“The building was piped for gas and had a spring feed gas machine which was under my charge. A barrel of gasoline poured into the outside tank, plus the strength of six mules to wind up the machine, made sufficient lights for months and months.”

On the shelves of our Wayne Memorial Library there is a bound volume of old numbers of the Weekly Wayne Gazette of the years 1871-72. Editors of this paper were John Campbell, Miss Sallie B. Martin and Miss Seba B. Bittle. In the October 28 copy of this Gazette there is a complete description of the “Programme of the Dedication Exercises of Wayne Lyceum Hall, on Tuesday evening, October 24, 1871.”

This dedication was evidently a great occasion in the community. The opening paragraph states that “We certainly must not be considered egotistical in saying the dedication of Wayne Lyceum Hall was most successful. We doubt if an audience larger in numbers or one so highly intelligent has assembled in any public hall in Delaware or Chester county on any occasion. The hall will seat comfortably five hundred persons, including the gallery, and as many oft he audience were standing and others sitting very closely, we can safely say there were over five hundred present.”

There were “introductory remarks” by the president of the Lyceum, J. Henry Askin; a prayer by the Rev. J. H. Watkins; singing of a song “Sunny Hours of Childhood”; a congratulatory address by Miss Lizzie Heysharn and again a song, “Our Meeting.” The dedication of Lyceum Hall was made by Miss Mary C. Everman, secretary of the Lyceum, followed by a dedication prayer by the Rev. C. B. Oakley.

“Popular Education” was the topic of a talk by Miss Sallie B. Martin, who directed the Wayne Lyceum School which was held daily. Then a thirty minute intermission refreshed the audience for two more songs, “Minute Gun at Seat” and “Sleighride Song,” which was followed by the closing address made by the Rev. A. L. Wilson.

All of the addresses, quaint in their wording to present readers and at times pompous as well, are yet full of real feeling occasioned by the completion of a great project carried out by a generous donor, J. Henry Askin. “We comprehend and appreciate this gift of love” according to Miss Everman, in her dedication, “when we contemplate the pleasant gatherings, the intellectual strength attained. Here will the cultivation and development of the mind be produced, which shall not only affect and benefit those who are permitted to congregate within these walls, but its influence shall be felt in generations hence, when scattered here and there upon life’s tempestuous sea.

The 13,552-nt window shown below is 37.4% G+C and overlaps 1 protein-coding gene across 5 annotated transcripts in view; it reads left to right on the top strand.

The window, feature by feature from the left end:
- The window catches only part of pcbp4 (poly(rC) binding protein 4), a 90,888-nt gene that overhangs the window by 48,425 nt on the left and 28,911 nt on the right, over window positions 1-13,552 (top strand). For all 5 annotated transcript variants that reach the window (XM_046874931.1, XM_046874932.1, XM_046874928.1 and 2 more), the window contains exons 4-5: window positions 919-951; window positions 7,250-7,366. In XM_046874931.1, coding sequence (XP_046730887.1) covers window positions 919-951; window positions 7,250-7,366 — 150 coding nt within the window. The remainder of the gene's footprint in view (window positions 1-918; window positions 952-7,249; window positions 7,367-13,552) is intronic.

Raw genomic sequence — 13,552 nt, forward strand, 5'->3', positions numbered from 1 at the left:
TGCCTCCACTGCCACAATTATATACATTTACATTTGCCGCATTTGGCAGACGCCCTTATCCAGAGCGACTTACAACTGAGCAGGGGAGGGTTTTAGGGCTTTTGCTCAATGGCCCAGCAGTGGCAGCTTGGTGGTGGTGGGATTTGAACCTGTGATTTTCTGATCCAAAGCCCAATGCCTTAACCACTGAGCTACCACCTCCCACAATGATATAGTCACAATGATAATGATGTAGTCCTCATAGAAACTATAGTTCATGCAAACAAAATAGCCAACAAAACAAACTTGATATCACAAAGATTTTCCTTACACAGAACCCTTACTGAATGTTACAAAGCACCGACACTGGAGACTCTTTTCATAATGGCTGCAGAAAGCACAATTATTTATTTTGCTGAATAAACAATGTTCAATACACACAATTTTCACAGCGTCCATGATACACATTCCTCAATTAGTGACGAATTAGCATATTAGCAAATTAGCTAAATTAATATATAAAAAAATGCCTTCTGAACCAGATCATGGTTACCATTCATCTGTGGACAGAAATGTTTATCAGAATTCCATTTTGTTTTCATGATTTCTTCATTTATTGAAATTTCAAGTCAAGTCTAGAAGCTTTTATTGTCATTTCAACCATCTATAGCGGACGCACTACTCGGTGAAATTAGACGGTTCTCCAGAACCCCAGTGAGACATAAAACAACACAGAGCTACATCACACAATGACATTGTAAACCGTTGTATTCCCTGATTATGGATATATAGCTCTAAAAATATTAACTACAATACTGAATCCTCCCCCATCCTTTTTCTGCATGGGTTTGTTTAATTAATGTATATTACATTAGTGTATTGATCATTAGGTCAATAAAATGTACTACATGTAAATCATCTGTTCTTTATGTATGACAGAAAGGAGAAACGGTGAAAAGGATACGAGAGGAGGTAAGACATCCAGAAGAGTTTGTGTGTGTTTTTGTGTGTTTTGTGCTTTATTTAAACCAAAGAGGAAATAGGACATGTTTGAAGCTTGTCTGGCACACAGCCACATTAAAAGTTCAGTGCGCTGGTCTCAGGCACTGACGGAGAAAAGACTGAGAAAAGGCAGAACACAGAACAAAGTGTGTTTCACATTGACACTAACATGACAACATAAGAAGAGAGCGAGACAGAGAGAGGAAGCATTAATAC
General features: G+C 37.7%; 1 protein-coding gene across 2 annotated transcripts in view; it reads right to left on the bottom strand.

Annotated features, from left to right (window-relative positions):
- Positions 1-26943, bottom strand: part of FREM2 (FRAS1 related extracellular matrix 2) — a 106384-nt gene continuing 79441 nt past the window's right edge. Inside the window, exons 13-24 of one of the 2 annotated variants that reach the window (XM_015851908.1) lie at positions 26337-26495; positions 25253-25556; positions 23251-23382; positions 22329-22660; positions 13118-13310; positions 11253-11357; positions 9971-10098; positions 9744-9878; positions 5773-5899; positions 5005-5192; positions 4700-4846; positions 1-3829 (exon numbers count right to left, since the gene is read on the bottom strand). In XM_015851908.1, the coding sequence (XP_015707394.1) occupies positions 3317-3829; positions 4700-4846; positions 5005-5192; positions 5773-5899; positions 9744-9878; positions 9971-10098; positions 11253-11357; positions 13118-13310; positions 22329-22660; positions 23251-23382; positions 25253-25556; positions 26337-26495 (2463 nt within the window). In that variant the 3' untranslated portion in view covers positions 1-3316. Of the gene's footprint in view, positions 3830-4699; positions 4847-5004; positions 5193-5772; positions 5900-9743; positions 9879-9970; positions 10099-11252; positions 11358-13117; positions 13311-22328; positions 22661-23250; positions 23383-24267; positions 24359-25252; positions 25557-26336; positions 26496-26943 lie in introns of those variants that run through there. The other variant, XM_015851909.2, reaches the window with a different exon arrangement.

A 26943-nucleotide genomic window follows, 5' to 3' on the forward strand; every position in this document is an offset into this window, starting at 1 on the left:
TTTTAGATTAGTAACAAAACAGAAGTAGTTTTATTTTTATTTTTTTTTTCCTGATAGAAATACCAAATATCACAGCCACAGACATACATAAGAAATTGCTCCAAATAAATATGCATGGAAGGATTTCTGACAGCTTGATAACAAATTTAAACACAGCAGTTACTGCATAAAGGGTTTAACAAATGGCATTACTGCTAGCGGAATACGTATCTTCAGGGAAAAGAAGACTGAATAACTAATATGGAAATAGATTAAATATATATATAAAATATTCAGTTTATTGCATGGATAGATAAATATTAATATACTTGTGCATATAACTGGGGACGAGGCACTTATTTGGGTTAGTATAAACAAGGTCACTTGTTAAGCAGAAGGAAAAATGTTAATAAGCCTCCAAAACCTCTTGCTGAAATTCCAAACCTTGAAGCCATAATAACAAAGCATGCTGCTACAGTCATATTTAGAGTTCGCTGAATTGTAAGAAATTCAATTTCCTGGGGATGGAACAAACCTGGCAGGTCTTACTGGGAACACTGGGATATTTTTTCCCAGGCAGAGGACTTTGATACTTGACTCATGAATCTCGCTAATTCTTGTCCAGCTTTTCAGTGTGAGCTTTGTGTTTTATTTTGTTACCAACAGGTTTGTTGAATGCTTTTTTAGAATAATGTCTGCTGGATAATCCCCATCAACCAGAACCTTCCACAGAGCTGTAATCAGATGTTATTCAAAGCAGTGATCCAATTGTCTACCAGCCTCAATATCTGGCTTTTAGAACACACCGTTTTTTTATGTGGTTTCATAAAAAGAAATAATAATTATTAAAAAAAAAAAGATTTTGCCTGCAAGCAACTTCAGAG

“The object of the erection of this building has been for the –tension and development of knowledge; and we dedicate it sacred to the promotion of morality, purity and mental development . . . Let that which is just, virtuous and righteous be tolerated within this Lyceum – vice of every kind obliterated.”

The building is described as “built of brick, rough cast in imitation of granite, three stories high, forty by eight feet in dimensions. The first floor contains two large stores, each 20 by 40 feet, and an office the same size. the other room on the same floor (the reading and library room of the Lyceum) is 15 by 40 feet.

“The second floor of the Lyceum Hall is 55 by 40 feet. It has a gallery and a stage with rooms for the president and secretary. A beautiful painted curtain representing “Wayne Hall” of blessed memory and the spring house to the south of it was painted by Mr. Chase, scene painter of the city. The Hall is well lighted with gas, and painted in oak and walnut. The back and side of the stage and the rooms are handsomely papered. Beyond any doubt it is the best arranged and the handsmest Hall in the County.

“The third floor is being finished as a Masonic Hall and is intended to be used for a new Masonic Lodge. It is rather larger than the Hall on the 2nd floor on account of having no stage, and will seat, if fully occupied, at least six hundred people. It is at present receiving the last coat of plaster.

“On the eastern outside front of the Hall, a niche about the 3rd floor, is a beautiful statue representing ‘Charity’.”

Almost eighty years later the list of those who did work on Lyceum Hall or who furnished materials for its construction is a nostalgic one. David S. Gendale, Esq., was the architect; Duncan and Richardson were the carpenters; Capt. O’Byran, the master platerer; John Campbell, the bricklayer; Mahlon H. Rossiter, the stone mason; William Anderson, the marble mason; Thomas Wolf, the painter and glazier; James Mayhood, the tinsmith and roofer; W. Walter, the slater; W. Edwood Rowan, the paperhanger; Mr. Rusi, the upholsterer. Bricks were furnished by Messrs. Gygar and Carroll; marble by Adam and Don; stone by the Wayne Quarries; carpets by the Messrs. McCollum, Sloan and Company; furniture by Mr. Buckley; iron work by Samuel J. Creswell, Jr.

(To be continued)